Love at the Baths was inspired by the large photograph in the reception corridor which shows a dance taking place on the boarded-over pool during the war years. It made Lois Murray, who leads the Stirchley Pop-Up Choir, wonder about romances that might have begun at those events. Her researches and musical knowledge led to the concert on Saturday 16 February with love as its theme. Audience guests included Gerald and Jean Lyndon who remembered those dancing years, and Alan Jones, son of bandleader Den whose music kept those feet dancing all those years ago.
While narrator Clare Fleck brought the history of Stirchley Baths – and some thoughts about love – to life through her readings, the music of the era was brilliantly performed by singer Lois and piano accompanist Trevor Hughes. Cole Porter’s “Let’s Misbehave” provided a commentary on the introduction of mixed bathing in 1927! The music of Irving Berlin, Glenn Miller and – in the second half – George Gershwin evoked the spirit of the age. If the beautifully-restored Edwardian era Stirchley Baths could speak, surely these are the kinds of things it would want to say.
All the profits from the performance went to the Memory Café which helps people with memory loss to reconnect with their past and enjoy the present. Thank you Lois, Trevor and Clare for helping us all to do that through this performance.
During October half term we welcomed back film maker Scott Johnson to run some more film challenges as part of the Heritage Programme here at the Baths. This time we opened the opportunity up to a younger age group too, and worked with children aged between 6 and 16 to create two animated films which depict the history of two periods in the Baths’ history timeline; setting the scene for their construction and opening (1903-1911) and the war years (1939-45).
Scott showed us films from the the early days of shadow puppet animation back in the 1920s; looking at how the first animations were made, and Suzanne briefed them on the history of the Baths. Inspired and understanding the challenge they had been set, our young participants then started to develop characters, plots and narrative in order to tell the story. This was followed by a few creative hours cutting out the shadows and backgrounds for the scenes. Then the stop motion animating began…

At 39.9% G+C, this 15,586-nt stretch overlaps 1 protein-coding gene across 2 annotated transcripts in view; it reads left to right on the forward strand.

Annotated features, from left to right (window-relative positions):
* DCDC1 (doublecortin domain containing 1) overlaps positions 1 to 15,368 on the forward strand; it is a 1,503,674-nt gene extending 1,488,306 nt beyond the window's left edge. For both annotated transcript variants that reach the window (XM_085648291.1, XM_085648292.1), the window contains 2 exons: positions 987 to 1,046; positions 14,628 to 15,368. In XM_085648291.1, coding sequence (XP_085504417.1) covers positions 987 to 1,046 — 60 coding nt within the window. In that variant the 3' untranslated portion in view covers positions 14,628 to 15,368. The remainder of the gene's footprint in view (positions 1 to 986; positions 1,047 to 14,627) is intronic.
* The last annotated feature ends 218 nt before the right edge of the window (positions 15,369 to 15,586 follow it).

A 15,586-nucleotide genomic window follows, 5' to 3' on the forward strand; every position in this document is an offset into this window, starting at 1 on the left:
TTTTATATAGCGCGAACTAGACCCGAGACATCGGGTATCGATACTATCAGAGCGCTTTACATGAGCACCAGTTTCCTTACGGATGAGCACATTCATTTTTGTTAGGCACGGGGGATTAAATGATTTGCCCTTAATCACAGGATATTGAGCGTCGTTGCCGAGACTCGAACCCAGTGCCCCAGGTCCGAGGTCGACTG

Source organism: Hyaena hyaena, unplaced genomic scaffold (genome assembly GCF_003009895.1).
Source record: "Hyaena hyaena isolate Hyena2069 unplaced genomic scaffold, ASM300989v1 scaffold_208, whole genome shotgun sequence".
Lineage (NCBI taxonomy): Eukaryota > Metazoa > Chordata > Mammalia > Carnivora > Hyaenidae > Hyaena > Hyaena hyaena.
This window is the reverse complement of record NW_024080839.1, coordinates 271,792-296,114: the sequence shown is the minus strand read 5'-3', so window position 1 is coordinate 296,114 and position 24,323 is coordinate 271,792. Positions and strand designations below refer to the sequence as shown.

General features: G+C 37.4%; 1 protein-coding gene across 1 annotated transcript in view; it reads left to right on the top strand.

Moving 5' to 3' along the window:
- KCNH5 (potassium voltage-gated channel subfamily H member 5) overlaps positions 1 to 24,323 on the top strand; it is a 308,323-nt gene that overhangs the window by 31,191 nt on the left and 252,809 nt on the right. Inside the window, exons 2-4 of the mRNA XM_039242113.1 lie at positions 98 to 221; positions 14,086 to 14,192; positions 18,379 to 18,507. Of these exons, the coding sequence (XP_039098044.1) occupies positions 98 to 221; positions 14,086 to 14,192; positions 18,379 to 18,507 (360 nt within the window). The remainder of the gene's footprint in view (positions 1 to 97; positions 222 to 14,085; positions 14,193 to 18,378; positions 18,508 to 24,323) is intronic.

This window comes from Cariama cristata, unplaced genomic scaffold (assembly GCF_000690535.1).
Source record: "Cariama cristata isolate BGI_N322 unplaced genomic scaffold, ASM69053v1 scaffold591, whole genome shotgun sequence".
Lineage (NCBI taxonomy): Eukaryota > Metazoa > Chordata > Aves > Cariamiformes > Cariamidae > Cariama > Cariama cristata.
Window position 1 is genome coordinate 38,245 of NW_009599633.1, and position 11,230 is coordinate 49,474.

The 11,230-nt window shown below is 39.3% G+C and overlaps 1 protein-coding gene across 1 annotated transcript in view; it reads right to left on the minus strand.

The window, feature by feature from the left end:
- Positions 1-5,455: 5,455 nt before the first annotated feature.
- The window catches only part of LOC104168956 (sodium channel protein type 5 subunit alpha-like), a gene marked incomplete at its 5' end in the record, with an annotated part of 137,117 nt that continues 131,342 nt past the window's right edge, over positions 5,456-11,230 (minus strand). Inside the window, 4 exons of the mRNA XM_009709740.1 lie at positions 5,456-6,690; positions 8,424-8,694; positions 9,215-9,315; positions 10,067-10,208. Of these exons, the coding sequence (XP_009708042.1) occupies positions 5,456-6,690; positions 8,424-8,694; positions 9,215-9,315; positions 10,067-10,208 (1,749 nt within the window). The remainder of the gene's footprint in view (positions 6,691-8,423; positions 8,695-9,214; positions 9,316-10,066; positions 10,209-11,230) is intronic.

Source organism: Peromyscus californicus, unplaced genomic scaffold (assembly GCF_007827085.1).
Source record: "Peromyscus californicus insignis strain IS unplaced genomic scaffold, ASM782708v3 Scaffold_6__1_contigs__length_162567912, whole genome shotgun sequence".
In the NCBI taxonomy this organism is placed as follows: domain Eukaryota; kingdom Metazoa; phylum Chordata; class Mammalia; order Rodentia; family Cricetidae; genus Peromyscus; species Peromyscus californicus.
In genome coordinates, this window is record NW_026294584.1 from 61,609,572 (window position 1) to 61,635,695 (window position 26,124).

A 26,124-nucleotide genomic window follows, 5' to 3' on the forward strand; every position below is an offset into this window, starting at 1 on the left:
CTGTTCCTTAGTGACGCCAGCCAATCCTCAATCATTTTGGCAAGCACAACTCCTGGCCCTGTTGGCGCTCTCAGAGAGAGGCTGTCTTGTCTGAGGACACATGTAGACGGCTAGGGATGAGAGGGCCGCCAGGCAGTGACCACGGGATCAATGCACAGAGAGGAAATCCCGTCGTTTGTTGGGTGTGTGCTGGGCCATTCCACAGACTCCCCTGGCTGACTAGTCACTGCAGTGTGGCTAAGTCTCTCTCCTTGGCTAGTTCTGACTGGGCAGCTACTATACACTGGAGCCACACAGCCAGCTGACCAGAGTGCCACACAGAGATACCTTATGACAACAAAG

Here is a gallery of pictures…
119 cut outs
1564 pictures taken
68 hands removed (from pictures taken!)
20 animators and 3 helpers
The challenge was then thrown into Scott’s court with two days to edit the films, add the sound effects and recorded narration ready to premiere at our red carpet celebration event on the Friday evening. It was great to see most of our participants and their families enjoying the popcorn, movie and Q & A session with the young animators.
We hope you also enjoy the results!
A few reviews…
Incredible work in such a short time! It was lovely seeing the cut outs of the scenes after. Brings the history of the building to life.
Great film, very enjoyable. Good to see the kids getting some creative time.
5/5 wins best animation film!
FABULOUS!!! It’s obvious that a lot of hard work and creativity went into this production. Very proud.
It was fun. 100/100
It was amazing. I really enjoyed it. (Gracie, aged 11)
I loved it! (Ramsey, aged 6)
What a brilliant project. The kids loved it and learnt new skills and we all learnt loads about the history of the baths! More please! (and for grown ups)
Brilliant workshop, film premiere, well done everyone!
The adults want to know when they can have a turn!
Another gallery of pictures, this time of the evening…
Thank you to Scott for superb facilitation and working his ‘movie magic’ with the films, and to everyone involved in the sessions; especially to volunteers Esther and Alex who supported the workshops.
Ron Coley used to use Stirchley Baths to have a hot bath each week – at home they only had a tin bath. Here he walks to the where the bath used to be (now the cafe) and remembers how he tried to buck the system.
Jenny Barnwell was taken to Stirchley Baths as a five-year-old by her parents as soon as they arrived back in Britain from a holiday in Spain.
Jenny had been paddling in the Costa del Sol sea when she was sucked into the ocean by a wave. Luckily, she was “spat back out again” but the terrifying experience made her parents enrol her for swimming lessons.
Jenny wrote this on her hand to support the Stirchley Baths community hub project: “I learned to swim here in 1960 after a close shave – I nearly drowned in the sea at Costa del Sol.”